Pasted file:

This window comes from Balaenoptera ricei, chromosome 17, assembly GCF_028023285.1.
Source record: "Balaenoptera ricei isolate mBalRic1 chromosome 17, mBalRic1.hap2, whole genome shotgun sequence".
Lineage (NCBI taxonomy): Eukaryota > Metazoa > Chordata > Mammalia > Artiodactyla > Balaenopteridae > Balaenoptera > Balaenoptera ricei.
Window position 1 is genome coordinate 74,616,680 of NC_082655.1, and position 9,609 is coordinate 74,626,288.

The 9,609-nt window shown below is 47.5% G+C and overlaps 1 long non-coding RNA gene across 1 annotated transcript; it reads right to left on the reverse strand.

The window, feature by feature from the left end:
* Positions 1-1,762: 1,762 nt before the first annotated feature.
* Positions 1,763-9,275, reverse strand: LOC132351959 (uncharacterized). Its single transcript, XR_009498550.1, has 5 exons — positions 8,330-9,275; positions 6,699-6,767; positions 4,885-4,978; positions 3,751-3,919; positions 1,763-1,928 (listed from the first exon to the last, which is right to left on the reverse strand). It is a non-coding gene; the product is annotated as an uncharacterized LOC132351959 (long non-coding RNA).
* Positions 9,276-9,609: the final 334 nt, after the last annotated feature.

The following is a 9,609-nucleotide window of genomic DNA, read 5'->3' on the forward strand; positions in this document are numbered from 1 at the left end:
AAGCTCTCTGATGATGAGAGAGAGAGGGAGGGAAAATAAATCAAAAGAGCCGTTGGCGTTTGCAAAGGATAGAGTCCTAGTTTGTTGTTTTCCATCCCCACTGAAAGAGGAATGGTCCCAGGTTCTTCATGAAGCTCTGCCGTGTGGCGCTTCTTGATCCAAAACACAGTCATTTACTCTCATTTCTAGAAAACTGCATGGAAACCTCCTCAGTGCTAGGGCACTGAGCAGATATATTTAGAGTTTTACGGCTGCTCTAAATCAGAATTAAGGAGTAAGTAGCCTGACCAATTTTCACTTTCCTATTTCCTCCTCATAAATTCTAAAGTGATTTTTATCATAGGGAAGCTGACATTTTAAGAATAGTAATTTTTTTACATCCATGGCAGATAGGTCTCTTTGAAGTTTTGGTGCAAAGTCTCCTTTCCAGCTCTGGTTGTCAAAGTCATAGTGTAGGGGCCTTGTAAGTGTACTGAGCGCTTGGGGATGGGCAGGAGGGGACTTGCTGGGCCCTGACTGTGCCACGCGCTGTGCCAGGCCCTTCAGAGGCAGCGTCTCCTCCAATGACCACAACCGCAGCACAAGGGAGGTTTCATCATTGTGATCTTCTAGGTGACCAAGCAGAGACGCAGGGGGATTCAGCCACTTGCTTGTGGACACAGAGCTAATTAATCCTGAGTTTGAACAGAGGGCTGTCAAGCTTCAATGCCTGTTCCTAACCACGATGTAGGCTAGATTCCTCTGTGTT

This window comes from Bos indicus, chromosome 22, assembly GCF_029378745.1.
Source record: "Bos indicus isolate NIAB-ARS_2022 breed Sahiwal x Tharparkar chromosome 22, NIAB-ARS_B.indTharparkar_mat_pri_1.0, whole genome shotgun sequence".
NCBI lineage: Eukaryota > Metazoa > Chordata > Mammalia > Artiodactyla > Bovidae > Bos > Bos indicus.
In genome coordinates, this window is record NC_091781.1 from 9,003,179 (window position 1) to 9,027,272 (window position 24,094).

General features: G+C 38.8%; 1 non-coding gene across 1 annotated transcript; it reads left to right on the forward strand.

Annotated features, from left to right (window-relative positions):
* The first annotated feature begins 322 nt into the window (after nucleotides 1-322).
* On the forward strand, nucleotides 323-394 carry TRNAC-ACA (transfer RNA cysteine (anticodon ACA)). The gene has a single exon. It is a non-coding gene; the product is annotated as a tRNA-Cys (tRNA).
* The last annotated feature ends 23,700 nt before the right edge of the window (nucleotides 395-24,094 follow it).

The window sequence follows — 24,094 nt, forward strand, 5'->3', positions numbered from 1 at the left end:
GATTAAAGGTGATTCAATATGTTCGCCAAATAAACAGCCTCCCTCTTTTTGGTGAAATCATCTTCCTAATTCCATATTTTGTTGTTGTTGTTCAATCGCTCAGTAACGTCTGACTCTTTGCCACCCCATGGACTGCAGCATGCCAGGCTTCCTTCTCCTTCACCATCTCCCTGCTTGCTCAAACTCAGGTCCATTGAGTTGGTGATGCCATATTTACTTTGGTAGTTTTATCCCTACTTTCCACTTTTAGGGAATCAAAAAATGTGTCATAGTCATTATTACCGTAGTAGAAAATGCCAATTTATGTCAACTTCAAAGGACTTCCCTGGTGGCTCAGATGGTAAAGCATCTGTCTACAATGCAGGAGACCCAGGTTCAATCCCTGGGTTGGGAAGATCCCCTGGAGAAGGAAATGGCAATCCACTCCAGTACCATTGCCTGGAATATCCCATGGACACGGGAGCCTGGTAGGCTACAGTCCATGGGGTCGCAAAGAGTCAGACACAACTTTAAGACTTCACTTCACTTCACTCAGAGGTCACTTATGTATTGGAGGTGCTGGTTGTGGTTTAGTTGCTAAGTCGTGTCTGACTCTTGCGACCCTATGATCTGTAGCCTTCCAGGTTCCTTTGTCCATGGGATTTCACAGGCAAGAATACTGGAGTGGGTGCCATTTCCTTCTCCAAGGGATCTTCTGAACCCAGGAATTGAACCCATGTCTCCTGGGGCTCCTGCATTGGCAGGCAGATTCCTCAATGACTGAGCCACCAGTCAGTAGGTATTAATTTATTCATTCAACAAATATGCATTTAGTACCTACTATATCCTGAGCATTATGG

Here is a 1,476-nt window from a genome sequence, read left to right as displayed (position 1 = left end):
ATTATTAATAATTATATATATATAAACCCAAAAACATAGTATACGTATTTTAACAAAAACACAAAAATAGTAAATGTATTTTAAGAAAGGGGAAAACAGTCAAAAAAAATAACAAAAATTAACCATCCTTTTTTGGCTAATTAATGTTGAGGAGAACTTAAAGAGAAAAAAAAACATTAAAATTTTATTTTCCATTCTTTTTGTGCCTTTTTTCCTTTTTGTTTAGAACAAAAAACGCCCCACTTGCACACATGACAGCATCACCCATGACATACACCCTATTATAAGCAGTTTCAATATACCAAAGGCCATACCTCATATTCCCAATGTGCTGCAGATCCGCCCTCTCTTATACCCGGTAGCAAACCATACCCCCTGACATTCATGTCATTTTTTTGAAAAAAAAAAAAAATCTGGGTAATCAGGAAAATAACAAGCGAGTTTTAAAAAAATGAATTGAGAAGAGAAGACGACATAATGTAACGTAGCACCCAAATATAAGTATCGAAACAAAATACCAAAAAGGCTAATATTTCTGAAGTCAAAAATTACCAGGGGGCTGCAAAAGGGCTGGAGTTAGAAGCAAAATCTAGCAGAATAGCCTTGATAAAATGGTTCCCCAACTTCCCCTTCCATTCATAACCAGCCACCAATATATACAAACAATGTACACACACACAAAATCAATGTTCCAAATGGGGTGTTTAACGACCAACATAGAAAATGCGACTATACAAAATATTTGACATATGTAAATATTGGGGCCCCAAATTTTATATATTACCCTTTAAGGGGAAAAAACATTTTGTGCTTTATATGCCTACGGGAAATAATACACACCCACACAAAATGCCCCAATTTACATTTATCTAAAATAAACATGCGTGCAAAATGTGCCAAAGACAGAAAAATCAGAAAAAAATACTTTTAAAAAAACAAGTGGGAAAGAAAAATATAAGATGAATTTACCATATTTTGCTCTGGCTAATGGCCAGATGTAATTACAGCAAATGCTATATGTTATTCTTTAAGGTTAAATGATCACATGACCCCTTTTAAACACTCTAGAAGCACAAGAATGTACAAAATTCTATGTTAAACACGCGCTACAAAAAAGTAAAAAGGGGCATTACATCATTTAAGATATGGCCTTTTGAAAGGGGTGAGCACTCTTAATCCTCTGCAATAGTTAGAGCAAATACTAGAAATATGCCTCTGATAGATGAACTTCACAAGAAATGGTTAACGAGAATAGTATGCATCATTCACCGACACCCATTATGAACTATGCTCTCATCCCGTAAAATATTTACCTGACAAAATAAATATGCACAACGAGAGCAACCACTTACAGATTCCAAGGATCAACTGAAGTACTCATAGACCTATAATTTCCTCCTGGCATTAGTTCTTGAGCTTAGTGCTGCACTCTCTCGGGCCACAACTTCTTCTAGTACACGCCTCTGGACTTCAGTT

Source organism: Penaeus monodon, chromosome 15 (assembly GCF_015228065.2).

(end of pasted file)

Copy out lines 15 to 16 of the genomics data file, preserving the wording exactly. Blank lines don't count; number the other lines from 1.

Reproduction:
In genome coordinates, this window is record NC_091781.1 from 9,003,179 (window position 1) to 9,027,272 (window position 24,094).

General features: G+C 38.8%; 1 non-coding gene across 1 annotated transcript; it reads left to right on the forward strand.